We rented a motor bike in Tangalle (1.000 Rp / $5 per day!) to go on a small tour around central and eastern Sri Lanka. Our main targets were the village of Arugam Bay and Yala National Park. The east coast is off-season in february but we were curious to see how it looked and slightly because it was off-season. Yala National Park was also at the top of my list of places to visit in Sri Lanka since it was the home of a lot of exciting animals, especially leopards and sloth bears.
J had found out about a pilgrim village called Situlpawwa that was situated inside Yala National Park but was accessible without actually needing to enter the park itself. Apparently, one could see plenty of the animals in the park free and all by ourselves, without having to compete with other tourists or pay for a jeep safari.
We drove away early in the morning on a motor bike that looked quite shady but seemed operational, despite having rather bad brakes. We realized this a little bit too late and I did not feel to comfortable driving a motor bike with bad brakes in a traffic that could best be described in one word: Chaos.
The motor was working fine and it brought us passed Kataragama, just outside Yala National Park and we continued towards the park. I was expecting a rather obvious road leading to some sort of gates and fence (as it looks in South Africa, where I have been on a few safaris) but it turned out to be more of a continuous change towards worse and worse roads until we finally started seeing elephant droppings on the road – we were in.
City motor bike through the national park
It was very difficult to drive our city motor bike on the extremely bumpy road. At one time I was heading towards a large hole in the road and hit both brakes. Since only the front brake was properly working it caught on and threw us in the gravel. We basically fell from standing still but I still managed to get some good scratches. Fortunately J was better off (she landed on me) and the worn motor bike was in no worse shape than before.
After a while we started to see wild pigs on the road and did not really know how to act. I have great respect for wild animals from my previous safari trips and I was expecting them to walk away when we approached, which they did not. I remember reading that wild pigs (wild boars) could be very aggressive, which turned out to be a myth, so I was very careful – especially when we drove past a family with a dozen of super cute piglets!
The potholed gravel road was far from optimal for our city motor bike and we could barely driver faster than walking tempo. In addition the road was turning every 50 meters rendering our visibility to be very short. My initial enthusiasm of seeing elephants instead started to turn into a discomfort. I did not feel comfortable that almost every safari jeep we passed reminded us to be extra careful.
If we would bump into an elephant we would do it within some 50 meters and we would likely be within a distance where it would register us. We would have our motor bike pointing in the direction of the elephant (and not in a potential escape direction) and our escape speed would not be much faster than walking speed.
In our noisy motor bike we would not have any chance of hearing the elephant before it would hear us either. Elephants are smart and marvellous animals but they can also be quite aggressive and irrational. If we would drive into an aggressive male or a female with a baby we would not have any options whatsoever. Thus, I was worried.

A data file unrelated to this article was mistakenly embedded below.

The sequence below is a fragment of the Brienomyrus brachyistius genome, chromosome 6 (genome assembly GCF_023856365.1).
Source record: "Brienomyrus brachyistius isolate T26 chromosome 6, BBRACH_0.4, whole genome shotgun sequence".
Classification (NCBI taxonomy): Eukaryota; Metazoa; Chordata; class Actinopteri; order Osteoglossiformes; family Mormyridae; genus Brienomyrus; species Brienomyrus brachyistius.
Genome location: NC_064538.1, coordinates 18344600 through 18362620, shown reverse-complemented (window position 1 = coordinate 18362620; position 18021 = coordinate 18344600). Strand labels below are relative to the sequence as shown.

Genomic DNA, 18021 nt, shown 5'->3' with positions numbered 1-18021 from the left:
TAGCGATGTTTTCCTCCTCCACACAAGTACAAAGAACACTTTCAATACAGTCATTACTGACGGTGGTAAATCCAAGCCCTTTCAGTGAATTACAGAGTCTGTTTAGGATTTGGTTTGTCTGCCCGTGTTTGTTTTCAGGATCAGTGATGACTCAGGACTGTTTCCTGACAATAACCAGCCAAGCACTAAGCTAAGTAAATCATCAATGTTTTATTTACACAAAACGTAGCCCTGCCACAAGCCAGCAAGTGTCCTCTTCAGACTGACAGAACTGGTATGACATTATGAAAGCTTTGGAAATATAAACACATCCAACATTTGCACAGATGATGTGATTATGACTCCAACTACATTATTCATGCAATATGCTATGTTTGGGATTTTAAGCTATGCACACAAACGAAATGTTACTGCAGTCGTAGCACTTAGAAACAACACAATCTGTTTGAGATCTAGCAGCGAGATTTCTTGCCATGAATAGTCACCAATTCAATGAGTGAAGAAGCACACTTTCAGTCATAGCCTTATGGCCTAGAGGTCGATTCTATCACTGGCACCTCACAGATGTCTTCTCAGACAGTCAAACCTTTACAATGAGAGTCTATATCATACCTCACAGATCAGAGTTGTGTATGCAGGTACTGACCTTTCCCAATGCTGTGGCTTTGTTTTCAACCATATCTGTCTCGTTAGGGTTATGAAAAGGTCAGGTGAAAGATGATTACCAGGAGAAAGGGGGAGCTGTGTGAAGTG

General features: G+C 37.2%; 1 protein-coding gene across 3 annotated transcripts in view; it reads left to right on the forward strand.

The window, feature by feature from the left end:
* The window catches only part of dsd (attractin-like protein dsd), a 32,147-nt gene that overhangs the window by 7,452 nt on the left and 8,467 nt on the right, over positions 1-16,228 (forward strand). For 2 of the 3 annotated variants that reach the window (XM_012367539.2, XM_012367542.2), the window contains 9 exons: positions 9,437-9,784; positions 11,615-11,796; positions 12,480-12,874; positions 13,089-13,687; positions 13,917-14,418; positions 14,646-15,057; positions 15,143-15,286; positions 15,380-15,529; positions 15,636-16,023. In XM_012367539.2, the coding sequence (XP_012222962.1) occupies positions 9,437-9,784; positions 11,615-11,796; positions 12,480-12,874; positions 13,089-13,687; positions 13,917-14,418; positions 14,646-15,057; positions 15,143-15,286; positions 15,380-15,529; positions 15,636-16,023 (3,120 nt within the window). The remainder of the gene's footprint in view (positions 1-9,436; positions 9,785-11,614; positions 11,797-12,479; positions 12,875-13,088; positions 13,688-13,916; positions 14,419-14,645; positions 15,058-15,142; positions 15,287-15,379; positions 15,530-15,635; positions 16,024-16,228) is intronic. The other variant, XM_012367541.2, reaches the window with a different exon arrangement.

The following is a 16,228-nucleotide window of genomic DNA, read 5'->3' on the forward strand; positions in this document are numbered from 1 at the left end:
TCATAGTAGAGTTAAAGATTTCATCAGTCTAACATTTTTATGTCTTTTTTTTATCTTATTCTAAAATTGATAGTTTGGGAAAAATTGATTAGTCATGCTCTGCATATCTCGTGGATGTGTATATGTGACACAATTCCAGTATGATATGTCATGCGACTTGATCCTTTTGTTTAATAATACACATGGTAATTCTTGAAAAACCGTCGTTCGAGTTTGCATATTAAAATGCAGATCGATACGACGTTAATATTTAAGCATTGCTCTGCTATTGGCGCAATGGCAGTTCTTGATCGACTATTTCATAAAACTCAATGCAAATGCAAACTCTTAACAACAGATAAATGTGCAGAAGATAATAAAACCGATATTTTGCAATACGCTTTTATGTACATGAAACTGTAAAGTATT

We bounced our way through the 4-5 km to the real entrance of the park, without problems. Unfortunately we still had 4 km left for Situlpawwa and I really did not feel like continuing the same way. So, we left our motor bike at the entrance of the park and hitch-hiked the last part with a bunch of pilgrims on their way to the temples.
Stuck in Situlpawwa
I am not going to try to explain what Situlpawwa is because I do not really know. As far as I understand it is a gathering of temples and holy sites that buddhist pilgrims come to visit. We joined the family we hitch-hiked with around the park. We felt quite lost but they showed us with hand signals and a handful of English words when to wash our hands, put a flower on a wall, remove our shoes and so on.
The view over Yala from the hills of Situlpawwa was amazing and that alone was worth the trip out here. It was not, however, a good site to see animals as we thought. Apparantly, it was on our way out here where one was supposed to be able to spot wild animals.
When we finished the walk the family was continuing south so we were without a transportation back to our motor bike. There were a handful of other cars so our plan was to hitch-hike with some of those. A jeep from the national park tried to take advantage of our situation by offering us a “lift” for the insane price of 1.500 Rp (“but you have no other vehicle, how will you get back?”) which we resentfully refused.
One pilgrim bus after another left and none could offer us a ride, either since they were crammed or because they were going in another direction. Finally there were hardly any cars left and the situation started to feel unpleasant as we waited, sweating and hungry. The alternative to walk the 4 km back to our motor bike, through the park, was heavily adviced against by a couple of soldiers that were trying to help us out, due to the elephants.
Finally, we got the advice to talk to the store owner by Situlpawwa who had the last (?) car at the temple site and he reluctantly drove us back to our motor bike. From there we drove, still without seeing any elephants, the bumpy road back to Kataragam for a late lunch.
My recommendation: Situlpawwa is definitely worth a visit. The views from the temples are absolutely amazing. The ride there is a bit of a safari as well but, by all means, do not go here on a city motor bike like we did!